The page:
I find it amazing how all the news channels and talk shows are talking about the Bush campaign tactic of wooing the evangelical vote. It's the major news story of this election: Republican strategist Karl Rove's tactic of appealing to this group of people and getting them out to vote in reation to their feelings about abortion and gays.
According to this election, the only issues that evangelicals really care about are abortion and gay marriage. This is how the media sees it, this is how Karl Rove saw it, and the results of the election seems to prove it to be true.
The message that we championed (initiated and led by Jim Wallis of Sojourners Magazine) failed. tWe tried to get across the point that Christians need to be more than one-issue voters.
We were unable to get evangelicals to think more holistically about issues. The message we tried to tell people is that Christians need to define more broadly the important "religious issues" in our society.
The Bush campaign succeeded to team with the Religious Right to keep the focus solely on gay marriage and abortion. The Falwells and Robertsons and Dobsons even said that good Christians could only vote for the president, and let it be known that they were sure that Bush was God's candidate.
But Wallis rightly insisted God is not a Republican (or a Democrat).
He was also right in pointing out that poverty is also a religious issue, pointing to thousands of verses in the Bible on the poor.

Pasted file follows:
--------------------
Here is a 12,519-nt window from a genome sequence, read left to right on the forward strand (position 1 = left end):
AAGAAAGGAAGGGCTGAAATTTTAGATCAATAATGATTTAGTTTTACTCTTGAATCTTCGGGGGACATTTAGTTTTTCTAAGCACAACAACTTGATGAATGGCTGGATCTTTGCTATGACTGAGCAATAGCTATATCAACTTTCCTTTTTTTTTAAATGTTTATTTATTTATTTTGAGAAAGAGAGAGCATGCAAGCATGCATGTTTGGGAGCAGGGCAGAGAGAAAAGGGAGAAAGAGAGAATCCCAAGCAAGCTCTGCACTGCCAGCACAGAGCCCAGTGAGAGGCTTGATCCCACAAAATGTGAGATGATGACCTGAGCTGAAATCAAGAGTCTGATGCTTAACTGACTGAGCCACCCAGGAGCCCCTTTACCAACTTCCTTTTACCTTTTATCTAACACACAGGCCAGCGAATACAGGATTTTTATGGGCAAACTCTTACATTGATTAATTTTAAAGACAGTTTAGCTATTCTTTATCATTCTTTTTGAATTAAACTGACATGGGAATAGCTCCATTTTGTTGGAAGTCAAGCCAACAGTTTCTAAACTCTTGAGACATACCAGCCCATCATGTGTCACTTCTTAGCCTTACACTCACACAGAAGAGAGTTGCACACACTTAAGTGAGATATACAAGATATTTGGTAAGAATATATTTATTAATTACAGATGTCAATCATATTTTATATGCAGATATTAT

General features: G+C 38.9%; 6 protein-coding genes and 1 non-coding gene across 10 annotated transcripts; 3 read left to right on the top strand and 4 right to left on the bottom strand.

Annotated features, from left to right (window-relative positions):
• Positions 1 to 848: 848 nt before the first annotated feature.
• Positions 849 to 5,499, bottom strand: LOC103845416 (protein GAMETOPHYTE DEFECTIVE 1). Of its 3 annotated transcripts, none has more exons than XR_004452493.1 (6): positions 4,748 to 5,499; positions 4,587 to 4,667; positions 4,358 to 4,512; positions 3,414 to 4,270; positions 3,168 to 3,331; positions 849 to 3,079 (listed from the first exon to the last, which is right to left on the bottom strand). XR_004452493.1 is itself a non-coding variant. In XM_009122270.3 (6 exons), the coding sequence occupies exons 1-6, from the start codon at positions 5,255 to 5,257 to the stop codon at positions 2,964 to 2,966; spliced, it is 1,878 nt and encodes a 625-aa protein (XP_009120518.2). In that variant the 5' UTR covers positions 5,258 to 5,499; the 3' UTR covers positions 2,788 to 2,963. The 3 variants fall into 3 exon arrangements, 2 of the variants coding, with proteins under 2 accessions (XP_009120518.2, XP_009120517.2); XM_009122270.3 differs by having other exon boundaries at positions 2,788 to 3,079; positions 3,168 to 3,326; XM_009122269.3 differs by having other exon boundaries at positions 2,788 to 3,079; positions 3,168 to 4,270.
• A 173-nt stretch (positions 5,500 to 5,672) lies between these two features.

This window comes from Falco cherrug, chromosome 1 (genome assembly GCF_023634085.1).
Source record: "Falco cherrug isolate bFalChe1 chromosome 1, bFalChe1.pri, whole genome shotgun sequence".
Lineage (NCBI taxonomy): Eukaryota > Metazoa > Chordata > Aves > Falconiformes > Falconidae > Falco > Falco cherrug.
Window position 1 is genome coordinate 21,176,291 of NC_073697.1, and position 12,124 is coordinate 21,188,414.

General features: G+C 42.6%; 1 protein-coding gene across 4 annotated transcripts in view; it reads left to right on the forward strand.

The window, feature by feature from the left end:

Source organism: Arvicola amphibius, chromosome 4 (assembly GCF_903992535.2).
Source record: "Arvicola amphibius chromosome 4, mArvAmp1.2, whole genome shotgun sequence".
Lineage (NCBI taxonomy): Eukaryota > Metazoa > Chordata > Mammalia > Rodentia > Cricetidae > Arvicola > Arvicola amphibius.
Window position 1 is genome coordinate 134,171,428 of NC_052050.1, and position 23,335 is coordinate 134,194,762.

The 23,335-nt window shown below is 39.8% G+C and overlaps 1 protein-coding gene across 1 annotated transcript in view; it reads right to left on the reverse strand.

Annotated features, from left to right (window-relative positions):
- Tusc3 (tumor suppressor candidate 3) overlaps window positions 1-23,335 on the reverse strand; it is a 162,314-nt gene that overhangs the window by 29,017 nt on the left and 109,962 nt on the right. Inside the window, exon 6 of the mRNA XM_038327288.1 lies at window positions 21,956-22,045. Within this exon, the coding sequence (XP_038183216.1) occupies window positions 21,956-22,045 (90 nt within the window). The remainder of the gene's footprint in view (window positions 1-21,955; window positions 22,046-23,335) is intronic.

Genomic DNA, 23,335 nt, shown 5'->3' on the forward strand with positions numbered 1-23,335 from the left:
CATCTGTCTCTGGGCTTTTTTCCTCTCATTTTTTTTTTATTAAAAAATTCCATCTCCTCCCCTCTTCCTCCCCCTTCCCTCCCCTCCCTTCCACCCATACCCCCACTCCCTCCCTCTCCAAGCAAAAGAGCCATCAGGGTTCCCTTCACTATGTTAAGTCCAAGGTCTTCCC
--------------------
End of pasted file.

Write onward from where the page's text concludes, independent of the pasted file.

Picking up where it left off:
The environment - protection of God's creation - is also a Christian religious concern.
And I am one of millions of Christians in America who believe the war in Iraq was not a "just war."
And I also contended, along with many (including PBS's Bill Moyers) that the Bush Administration lacked integrity in how they over-sold the war by stretching their intelligence reports to include Saddam Hussein's alleged nuclear capabilities. (Now, Moyers and I may be wrong in that contention, but it certainly is worthy of Christian dialogue, instead of unquestioning loyalty to an "evangelical Christian" president.)
In any case, our message that Christians should be discussing many "religious issues" in this election (poverty, hunger, creation care, greed, health care, peace, along with abortion, stem-cell research, and homosexual marriage) failed.
But, to be honest, there is only so much that Wallis, et. al. can do if the candidate (in this case John Kerry) fails to embrace that message.
It was not until the very end of Kerry's campaign that he began to talk about his religious beliefs and how they might influence his decision-making. This was the most religiously-focused election in recent memory, and yet Kerry refused to engage in that conversation!
He deserved to lose because of that.
Until the Democrats come to terms with the fact that a vast majority of people in America are deeply religious, they will continue to fail to win their votes.
As Wallis famously said earlier this year, when it comes to the most important "religious issues" in our country, "The Republicans get it wrong, and the Democrats just don't get it." Bush defined religious issues as one or two things, and so he is the winner. Kerry refused to be aggresive in pointing at other issues as important religious issues, and so Kerry is the loser.
But until either party can more clearly communicate how their views will impact a complete range of Christian "religious" concerns, we are all losers.
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